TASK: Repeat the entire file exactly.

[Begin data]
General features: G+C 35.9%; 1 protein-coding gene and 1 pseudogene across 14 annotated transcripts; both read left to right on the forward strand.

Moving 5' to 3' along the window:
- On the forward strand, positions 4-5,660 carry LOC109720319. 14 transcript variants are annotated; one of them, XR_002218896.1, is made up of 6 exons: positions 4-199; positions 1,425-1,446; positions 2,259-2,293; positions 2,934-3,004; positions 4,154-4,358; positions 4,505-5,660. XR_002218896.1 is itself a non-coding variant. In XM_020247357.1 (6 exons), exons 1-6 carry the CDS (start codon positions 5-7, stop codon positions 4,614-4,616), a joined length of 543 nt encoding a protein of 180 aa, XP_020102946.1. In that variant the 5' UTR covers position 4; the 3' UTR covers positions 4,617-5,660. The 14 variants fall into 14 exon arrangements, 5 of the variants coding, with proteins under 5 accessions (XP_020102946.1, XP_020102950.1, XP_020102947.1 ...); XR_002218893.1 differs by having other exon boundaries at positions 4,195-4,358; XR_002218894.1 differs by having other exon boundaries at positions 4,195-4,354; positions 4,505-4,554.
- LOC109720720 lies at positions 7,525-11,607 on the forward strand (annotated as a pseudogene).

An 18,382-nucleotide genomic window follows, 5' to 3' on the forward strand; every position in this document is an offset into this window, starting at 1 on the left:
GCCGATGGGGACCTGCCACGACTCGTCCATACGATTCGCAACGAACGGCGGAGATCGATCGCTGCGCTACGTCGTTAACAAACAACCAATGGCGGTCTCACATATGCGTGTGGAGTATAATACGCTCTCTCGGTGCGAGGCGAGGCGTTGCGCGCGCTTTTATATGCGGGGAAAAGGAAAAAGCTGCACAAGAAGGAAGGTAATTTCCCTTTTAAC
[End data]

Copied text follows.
General features: G+C 35.9%; 1 protein-coding gene and 1 pseudogene across 14 annotated transcripts; both read left to right on the forward strand.

Moving 5' to 3' along the window:
- On the forward strand, positions 4-5,660 carry LOC109720319. 14 transcript variants are annotated; one of them, XR_002218896.1, is made up of 6 exons: positions 4-199; positions 1,425-1,446; positions 2,259-2,293; positions 2,934-3,004; positions 4,154-4,358; positions 4,505-5,660. XR_002218896.1 is itself a non-coding variant. In XM_020247357.1 (6 exons), exons 1-6 carry the CDS (start codon positions 5-7, stop codon positions 4,614-4,616), a joined length of 543 nt encoding a protein of 180 aa, XP_020102946.1. In that variant the 5' UTR covers position 4; the 3' UTR covers positions 4,617-5,660. The 14 variants fall into 14 exon arrangements, 5 of the variants coding, with proteins under 5 accessions (XP_020102946.1, XP_020102950.1, XP_020102947.1 ...); XR_002218893.1 differs by having other exon boundaries at positions 4,195-4,358; XR_002218894.1 differs by having other exon boundaries at positions 4,195-4,354; positions 4,505-4,554.
- LOC109720720 lies at positions 7,525-11,607 on the forward strand (annotated as a pseudogene).

An 18,382-nucleotide genomic window follows, 5' to 3' on the forward strand; every position in this document is an offset into this window, starting at 1 on the left:
GCCGATGGGGACCTGCCACGACTCGTCCATACGATTCGCAACGAACGGCGGAGATCGATCGCTGCGCTACGTCGTTAACAAACAACCAATGGCGGTCTCACATATGCGTGTGGAGTATAATACGCTCTCTCGGTGCGAGGCGAGGCGTTGCGCGCGCTTTTATATGCGGGGAAAAGGAAAAAGCTGCACAAGAAGGAAGGTAATTTCCCTTTTAAC